Michael Edelson said...

This was my question, and thank you very much for answering. Since you mentioned it was a great question...have I earned a partial or even query critique by chance? :)

Back to reality...

The statistics about who rejected what were taken from interviews with the authors and related articles. The statistics about reader demographics, which were specific to Romance novels, came from a study by one of the major publishers done in 2003.

According to her interview, Stephenie Meyer sent out 15 query letters, 14 of which were rejected. People here mentioned that having read Twilight they would have passed on it, but judging by guidelines, most of those 14 agents did not read a word of it. In my opinion, that is the biggest problem with the process. I don't like Twilight, and no query letter would have aroused my interest in it, but after reading the first few pages (which took all of five minutes) I can see how brilliantly the novel is engineered to appeal to teens. Ditto Harry Potter, which I also can't stand. I would have snapped these books up despite not liking them. It's a business, after all.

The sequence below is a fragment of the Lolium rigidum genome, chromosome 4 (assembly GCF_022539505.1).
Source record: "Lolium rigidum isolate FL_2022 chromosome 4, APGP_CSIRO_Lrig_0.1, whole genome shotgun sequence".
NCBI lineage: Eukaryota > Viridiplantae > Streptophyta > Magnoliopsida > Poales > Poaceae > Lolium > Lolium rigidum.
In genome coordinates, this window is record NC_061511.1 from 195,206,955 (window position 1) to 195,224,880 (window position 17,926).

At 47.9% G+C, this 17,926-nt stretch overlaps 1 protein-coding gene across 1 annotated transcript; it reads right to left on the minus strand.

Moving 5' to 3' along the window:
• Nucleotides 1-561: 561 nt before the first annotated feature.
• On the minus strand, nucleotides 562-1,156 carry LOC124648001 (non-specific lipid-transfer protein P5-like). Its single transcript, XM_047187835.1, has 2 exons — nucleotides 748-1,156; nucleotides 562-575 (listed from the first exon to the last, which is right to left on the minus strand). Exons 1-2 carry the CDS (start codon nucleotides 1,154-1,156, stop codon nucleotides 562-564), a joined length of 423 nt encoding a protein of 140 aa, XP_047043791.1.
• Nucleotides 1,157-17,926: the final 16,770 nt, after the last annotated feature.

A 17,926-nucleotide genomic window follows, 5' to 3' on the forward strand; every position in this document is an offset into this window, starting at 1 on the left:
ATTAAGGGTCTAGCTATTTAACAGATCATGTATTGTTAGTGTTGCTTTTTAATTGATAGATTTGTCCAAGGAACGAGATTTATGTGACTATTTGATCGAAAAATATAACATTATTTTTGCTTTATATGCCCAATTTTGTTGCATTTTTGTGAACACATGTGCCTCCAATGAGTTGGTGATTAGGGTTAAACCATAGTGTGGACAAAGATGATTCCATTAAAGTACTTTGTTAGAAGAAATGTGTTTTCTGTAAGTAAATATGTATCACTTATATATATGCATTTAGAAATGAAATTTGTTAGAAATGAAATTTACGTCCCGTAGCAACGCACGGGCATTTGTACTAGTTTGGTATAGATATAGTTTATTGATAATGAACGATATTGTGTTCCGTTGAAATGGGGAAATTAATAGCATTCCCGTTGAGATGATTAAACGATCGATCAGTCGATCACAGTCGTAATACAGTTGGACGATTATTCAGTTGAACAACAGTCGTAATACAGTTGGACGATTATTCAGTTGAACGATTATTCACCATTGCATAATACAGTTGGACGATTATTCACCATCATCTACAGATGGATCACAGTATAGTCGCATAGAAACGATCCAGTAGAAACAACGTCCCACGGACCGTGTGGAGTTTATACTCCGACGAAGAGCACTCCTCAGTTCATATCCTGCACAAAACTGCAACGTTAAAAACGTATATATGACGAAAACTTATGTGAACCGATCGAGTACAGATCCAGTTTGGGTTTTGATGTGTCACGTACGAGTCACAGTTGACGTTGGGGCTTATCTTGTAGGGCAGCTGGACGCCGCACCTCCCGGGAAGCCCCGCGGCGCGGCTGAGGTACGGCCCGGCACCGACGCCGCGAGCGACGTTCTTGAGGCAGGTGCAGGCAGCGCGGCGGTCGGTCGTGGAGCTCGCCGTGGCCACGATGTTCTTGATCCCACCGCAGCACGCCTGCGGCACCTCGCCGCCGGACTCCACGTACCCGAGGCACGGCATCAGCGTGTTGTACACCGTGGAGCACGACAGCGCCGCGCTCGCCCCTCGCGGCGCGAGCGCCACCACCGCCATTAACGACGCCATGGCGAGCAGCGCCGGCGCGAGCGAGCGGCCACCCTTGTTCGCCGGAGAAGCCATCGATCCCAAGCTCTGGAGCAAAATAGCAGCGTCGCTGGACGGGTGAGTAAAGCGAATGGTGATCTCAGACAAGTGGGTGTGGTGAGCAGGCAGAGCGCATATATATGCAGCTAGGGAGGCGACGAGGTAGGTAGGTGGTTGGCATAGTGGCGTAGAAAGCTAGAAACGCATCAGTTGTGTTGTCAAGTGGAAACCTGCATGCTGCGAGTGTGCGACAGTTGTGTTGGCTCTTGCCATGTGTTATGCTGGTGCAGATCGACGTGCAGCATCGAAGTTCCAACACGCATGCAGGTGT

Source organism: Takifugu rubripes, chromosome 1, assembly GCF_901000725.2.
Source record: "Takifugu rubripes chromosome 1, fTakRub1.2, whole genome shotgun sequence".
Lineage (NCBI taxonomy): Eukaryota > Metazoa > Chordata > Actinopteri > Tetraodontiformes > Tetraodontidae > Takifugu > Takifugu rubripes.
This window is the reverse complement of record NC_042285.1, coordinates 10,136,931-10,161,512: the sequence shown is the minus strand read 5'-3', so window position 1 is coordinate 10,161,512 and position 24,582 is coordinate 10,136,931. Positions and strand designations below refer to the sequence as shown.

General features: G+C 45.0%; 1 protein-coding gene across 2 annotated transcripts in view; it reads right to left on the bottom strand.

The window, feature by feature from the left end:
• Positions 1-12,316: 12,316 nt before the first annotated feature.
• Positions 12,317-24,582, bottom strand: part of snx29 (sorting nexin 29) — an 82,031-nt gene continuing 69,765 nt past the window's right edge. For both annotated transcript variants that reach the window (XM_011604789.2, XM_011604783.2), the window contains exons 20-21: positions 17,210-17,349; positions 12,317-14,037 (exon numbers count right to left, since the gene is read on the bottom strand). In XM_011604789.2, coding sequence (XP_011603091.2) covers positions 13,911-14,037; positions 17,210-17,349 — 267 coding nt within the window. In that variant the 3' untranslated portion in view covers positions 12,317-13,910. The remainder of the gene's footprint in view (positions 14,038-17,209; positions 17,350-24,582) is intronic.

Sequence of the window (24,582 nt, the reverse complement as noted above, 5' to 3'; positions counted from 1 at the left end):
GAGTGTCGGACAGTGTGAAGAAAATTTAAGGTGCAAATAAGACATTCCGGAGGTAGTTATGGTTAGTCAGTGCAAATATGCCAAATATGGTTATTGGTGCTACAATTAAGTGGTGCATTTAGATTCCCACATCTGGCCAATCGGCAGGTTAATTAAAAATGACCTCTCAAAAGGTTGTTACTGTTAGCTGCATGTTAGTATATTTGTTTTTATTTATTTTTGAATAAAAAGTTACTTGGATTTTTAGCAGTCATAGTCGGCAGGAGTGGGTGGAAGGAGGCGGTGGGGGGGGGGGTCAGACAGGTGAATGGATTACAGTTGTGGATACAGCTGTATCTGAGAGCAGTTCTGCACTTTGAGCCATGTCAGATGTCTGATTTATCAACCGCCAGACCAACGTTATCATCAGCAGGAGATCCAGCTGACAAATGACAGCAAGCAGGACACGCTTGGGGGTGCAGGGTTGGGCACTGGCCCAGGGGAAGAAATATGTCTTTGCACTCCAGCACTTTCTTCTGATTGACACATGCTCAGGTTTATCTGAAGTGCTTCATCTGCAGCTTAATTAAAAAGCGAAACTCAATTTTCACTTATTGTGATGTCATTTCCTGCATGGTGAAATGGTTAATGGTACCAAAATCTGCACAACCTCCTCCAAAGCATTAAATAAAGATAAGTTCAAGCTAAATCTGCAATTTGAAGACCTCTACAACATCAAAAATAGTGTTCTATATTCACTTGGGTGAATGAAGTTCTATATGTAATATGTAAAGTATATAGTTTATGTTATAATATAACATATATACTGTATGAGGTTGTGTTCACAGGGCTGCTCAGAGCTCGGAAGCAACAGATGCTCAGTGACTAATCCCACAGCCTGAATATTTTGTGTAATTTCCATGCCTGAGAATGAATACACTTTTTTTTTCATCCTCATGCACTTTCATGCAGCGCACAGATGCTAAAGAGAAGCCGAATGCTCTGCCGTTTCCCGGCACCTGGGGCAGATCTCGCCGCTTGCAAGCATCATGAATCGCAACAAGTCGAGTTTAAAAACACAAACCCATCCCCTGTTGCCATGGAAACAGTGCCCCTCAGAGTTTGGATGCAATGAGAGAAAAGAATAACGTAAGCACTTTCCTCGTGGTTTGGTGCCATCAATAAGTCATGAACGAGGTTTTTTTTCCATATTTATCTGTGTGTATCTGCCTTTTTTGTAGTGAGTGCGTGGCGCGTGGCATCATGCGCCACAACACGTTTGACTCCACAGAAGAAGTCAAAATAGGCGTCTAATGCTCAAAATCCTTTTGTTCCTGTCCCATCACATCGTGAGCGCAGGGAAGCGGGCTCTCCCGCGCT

The other aspect of the question was about changing tastes. As I am trying to get published, I've been reading with a much more critical eye lately. I picked up a book I read--and loved--two years ago and read it again. I found many problems with it, such as juvenile dialogue, unrealistic plot elements, etc. I didn't like it at all--a book I loved the first time I read it. My tastes changed, because I was no longer reading for enjoyment. Yet the readers, the end users of this business, do read for fun. That book had a tremendous impact on my life, and it would have been a shame if I had not read it because of these perceived “problems”.

Writers get frustrated, I believe, not only because the materialization of our hopes and dreams are left to the whims of so few, but because those few read with different eyes than our prospective readers, and because those few rarely actually read our writing before deciding to reject us. As evidenced by the fact that most if not all writers have to work so hard to write a good pitch, assuming they ever can, writing pitches and writing novels are two different skill sets.

You asked me if I wanted a chiropractor to operate on my child’s tonsils. The answer is no, but I don’t want my performance evaluation at work to be judged based on my juggling skills either.

Thank you for answering my question, it was a joy to see at least some of my “writing” finally published by an agent. :)

lucidkim said...

Nathan Bransford's blog has this to say about market research and publishing:

..."So sure, some more market research would probably be nice -- information is always good. Publishers might be able to respond more quickly to trends, and readers might have their tastes more accurately responded to. They might be able to more effectively focus marketing campaigns and take some of the guesswork out of which books get a big push.